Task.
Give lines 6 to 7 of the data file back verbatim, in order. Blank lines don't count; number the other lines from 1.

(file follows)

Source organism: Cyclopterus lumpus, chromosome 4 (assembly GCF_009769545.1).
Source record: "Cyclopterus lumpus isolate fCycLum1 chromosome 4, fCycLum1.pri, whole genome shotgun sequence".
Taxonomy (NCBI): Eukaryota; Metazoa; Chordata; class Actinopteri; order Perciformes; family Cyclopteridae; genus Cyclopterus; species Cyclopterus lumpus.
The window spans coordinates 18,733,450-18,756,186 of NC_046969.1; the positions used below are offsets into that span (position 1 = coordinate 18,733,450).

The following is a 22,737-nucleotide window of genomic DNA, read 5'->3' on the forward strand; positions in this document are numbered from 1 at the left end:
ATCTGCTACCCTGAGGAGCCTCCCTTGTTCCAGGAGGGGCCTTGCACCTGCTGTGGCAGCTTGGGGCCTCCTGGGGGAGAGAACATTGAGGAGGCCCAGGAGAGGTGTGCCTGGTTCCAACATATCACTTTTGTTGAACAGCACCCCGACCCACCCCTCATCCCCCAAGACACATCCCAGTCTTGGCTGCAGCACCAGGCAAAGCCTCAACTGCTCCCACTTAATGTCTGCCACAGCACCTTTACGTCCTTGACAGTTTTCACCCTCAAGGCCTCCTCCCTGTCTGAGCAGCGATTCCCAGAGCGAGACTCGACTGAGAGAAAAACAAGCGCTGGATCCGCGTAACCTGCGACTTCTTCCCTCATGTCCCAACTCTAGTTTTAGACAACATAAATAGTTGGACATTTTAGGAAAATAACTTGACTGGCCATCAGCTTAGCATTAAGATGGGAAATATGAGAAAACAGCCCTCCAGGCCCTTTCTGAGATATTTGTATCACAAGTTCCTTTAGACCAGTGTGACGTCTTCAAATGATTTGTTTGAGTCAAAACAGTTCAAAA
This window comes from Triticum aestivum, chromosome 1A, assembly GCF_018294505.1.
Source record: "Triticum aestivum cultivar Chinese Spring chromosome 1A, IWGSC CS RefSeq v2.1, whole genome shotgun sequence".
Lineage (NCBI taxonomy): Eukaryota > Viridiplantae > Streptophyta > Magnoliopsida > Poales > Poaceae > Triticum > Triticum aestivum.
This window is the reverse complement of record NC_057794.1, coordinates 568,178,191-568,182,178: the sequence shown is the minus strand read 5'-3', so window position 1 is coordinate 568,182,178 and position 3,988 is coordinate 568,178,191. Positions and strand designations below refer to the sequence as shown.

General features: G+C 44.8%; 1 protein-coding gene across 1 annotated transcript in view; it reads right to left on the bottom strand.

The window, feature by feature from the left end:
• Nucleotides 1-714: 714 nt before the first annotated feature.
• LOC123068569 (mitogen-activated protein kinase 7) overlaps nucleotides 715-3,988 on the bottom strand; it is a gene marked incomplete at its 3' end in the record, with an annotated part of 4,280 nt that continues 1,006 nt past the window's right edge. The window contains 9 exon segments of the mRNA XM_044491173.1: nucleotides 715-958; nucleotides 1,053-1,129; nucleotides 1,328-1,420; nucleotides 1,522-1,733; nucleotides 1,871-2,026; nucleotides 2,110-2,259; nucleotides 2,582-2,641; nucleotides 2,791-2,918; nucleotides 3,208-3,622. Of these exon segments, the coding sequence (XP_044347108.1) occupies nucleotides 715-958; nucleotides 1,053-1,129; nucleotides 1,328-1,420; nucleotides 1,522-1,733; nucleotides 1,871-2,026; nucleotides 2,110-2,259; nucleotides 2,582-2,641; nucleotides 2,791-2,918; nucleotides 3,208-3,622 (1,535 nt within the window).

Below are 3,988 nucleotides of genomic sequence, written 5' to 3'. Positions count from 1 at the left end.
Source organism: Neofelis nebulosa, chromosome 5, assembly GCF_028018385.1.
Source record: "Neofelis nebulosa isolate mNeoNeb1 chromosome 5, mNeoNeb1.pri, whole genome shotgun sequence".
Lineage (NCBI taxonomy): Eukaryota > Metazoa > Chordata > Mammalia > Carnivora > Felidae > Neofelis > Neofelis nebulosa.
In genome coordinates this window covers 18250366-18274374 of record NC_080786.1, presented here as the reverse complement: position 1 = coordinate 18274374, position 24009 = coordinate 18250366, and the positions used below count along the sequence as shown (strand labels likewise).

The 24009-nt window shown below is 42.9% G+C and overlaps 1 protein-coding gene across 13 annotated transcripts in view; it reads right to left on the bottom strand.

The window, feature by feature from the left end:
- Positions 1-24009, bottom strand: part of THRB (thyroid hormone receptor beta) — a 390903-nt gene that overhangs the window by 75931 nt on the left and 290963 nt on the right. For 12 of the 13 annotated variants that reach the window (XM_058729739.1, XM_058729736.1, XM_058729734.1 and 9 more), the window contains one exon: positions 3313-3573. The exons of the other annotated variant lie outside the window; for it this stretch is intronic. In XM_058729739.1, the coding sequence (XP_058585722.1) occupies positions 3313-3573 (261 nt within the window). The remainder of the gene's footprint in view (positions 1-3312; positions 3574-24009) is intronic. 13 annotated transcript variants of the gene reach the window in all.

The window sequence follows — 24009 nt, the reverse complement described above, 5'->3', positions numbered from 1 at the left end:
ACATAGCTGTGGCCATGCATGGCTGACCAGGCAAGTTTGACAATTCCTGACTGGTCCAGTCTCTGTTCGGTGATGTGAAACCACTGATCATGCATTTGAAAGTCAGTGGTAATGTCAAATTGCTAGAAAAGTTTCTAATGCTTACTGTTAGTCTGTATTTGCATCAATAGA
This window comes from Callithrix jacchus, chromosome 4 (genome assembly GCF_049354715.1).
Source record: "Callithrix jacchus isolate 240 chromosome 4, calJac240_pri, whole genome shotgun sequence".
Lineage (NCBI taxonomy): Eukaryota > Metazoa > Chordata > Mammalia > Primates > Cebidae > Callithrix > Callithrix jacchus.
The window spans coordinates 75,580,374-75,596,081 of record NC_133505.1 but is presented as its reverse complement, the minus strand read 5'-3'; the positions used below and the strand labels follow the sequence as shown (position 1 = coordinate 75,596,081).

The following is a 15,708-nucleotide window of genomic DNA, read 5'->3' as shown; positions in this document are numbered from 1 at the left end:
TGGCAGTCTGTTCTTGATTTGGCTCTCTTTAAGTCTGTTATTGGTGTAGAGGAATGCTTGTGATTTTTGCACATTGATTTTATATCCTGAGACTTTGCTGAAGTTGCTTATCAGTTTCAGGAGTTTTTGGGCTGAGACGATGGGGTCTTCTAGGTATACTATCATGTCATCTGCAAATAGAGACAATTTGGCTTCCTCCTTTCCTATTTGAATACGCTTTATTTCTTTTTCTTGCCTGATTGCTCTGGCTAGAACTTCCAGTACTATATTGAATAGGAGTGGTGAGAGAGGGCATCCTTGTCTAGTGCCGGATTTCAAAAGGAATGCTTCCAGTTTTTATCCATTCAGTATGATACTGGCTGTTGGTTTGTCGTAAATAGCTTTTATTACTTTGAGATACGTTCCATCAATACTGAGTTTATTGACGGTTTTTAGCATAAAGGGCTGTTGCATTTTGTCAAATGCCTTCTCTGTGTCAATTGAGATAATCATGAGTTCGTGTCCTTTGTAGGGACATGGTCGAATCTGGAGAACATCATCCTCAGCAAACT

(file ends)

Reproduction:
ATCTGCTACCCTGAGGAGCCTCCCTTGTTCCAGGAGGGGCCTTGCACCTGCTGTGGCAGCTTGGGGCCTCCTGGGGGAGAGAACATTGAGGAGGCCCAGGAGAGGTGTGCCTGGTTCCAACATATCACTTTTGTTGAACAGCACCCCGACCCACCCCTCATCCCCCAAGACACATCCCAGTCTTGGCTGCAGCACCAGGCAAAGCCTCAACTGCTCCCACTTAATGTCTGCCACAGCACCTTTACGTCCTTGACAGTTTTCACCCTCAAGGCCTCCTCCCTGTCTGAGCAGCGATTCCCAGAGCGAGACTCGACTGAGAGAAAAACAAGCGCTGGATCCGCGTAACCTGCGACTTCTTCCCTCATGTCCCAACTCTAGTTTTAGACAACATAAATAGTTGGACATTTTAGGAAAATAACTTGACTGGCCATCAGCTTAGCATTAAGATGGGAAATATGAGAAAACAGCCCTCCAGGCCCTTTCTGAGATATTTGTATCACAAGTTCCTTTAGACCAGTGTGACGTCTTCAAATGATTTGTTTGAGTCAAAACAGTTCAAAA
This window comes from Triticum aestivum, chromosome 1A, assembly GCF_018294505.1.